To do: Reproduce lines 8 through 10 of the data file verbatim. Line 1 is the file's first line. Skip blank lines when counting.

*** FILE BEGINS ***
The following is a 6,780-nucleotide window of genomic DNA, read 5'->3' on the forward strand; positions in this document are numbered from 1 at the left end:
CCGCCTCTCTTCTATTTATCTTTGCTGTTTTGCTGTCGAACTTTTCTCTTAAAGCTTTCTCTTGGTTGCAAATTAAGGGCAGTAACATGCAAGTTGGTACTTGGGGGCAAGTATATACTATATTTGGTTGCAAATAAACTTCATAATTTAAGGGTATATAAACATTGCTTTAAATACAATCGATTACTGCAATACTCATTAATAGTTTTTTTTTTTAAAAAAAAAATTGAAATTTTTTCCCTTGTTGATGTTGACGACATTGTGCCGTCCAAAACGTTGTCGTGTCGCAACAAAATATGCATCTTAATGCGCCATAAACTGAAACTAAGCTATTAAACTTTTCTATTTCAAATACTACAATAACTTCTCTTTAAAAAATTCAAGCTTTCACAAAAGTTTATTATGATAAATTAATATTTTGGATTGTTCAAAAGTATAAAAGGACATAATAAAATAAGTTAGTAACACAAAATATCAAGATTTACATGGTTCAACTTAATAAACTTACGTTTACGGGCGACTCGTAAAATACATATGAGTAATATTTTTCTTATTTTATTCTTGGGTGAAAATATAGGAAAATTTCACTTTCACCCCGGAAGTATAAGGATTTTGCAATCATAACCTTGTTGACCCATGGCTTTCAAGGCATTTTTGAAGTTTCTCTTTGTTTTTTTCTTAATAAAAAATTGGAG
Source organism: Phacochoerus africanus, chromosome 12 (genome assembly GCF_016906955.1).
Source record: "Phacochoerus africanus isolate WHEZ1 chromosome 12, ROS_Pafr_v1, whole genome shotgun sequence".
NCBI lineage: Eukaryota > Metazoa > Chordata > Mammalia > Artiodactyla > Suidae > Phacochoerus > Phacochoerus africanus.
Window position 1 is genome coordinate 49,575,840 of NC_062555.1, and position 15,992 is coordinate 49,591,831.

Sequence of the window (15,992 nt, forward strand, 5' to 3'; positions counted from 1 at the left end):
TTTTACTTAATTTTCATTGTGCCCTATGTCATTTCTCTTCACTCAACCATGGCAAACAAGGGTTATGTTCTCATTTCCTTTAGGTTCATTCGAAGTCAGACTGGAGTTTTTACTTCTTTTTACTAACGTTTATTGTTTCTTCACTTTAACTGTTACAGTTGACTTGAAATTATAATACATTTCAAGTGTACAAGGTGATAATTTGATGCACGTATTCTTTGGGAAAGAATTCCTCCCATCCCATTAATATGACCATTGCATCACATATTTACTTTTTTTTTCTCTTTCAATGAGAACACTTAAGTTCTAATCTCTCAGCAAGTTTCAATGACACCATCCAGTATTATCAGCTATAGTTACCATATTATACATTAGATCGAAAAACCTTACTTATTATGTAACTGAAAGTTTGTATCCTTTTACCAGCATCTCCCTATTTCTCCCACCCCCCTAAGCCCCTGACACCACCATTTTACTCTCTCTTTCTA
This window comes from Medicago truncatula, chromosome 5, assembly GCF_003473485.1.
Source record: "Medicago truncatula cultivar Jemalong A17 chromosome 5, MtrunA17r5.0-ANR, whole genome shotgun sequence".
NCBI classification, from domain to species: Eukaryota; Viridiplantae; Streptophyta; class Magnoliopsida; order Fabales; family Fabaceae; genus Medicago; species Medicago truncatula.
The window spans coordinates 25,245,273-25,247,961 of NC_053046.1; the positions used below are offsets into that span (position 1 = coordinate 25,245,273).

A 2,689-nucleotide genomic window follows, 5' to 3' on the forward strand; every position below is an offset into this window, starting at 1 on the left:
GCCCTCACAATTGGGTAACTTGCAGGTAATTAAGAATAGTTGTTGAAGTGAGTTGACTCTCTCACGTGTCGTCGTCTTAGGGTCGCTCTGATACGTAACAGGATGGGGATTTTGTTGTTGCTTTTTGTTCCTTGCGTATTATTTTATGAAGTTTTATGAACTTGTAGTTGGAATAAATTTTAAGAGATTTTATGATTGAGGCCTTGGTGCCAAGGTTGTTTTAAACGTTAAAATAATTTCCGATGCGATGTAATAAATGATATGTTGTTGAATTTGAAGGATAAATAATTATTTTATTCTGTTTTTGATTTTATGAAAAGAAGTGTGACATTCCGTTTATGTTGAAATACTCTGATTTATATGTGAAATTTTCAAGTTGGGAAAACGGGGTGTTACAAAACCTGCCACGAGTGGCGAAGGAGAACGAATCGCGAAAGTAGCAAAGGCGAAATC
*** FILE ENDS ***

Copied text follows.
TTTTACTTAATTTTCATTGTGCCCTATGTCATTTCTCTTCACTCAACCATGGCAAACAAGGGTTATGTTCTCATTTCCTTTAGGTTCATTCGAAGTCAGACTGGAGTTTTTACTTCTTTTTACTAACGTTTATTGTTTCTTCACTTTAACTGTTACAGTTGACTTGAAATTATAATACATTTCAAGTGTACAAGGTGATAATTTGATGCACGTATTCTTTGGGAAAGAATTCCTCCCATCCCATTAATATGACCATTGCATCACATATTTACTTTTTTTTTCTCTTTCAATGAGAACACTTAAGTTCTAATCTCTCAGCAAGTTTCAATGACACCATCCAGTATTATCAGCTATAGTTACCATATTATACATTAGATCGAAAAACCTTACTTATTATGTAACTGAAAGTTTGTATCCTTTTACCAGCATCTCCCTATTTCTCCCACCCCCCTAAGCCCCTGACACCACCATTTTACTCTCTCTTTCTA
This window comes from Medicago truncatula, chromosome 5, assembly GCF_003473485.1.
Source record: "Medicago truncatula cultivar Jemalong A17 chromosome 5, MtrunA17r5.0-ANR, whole genome shotgun sequence".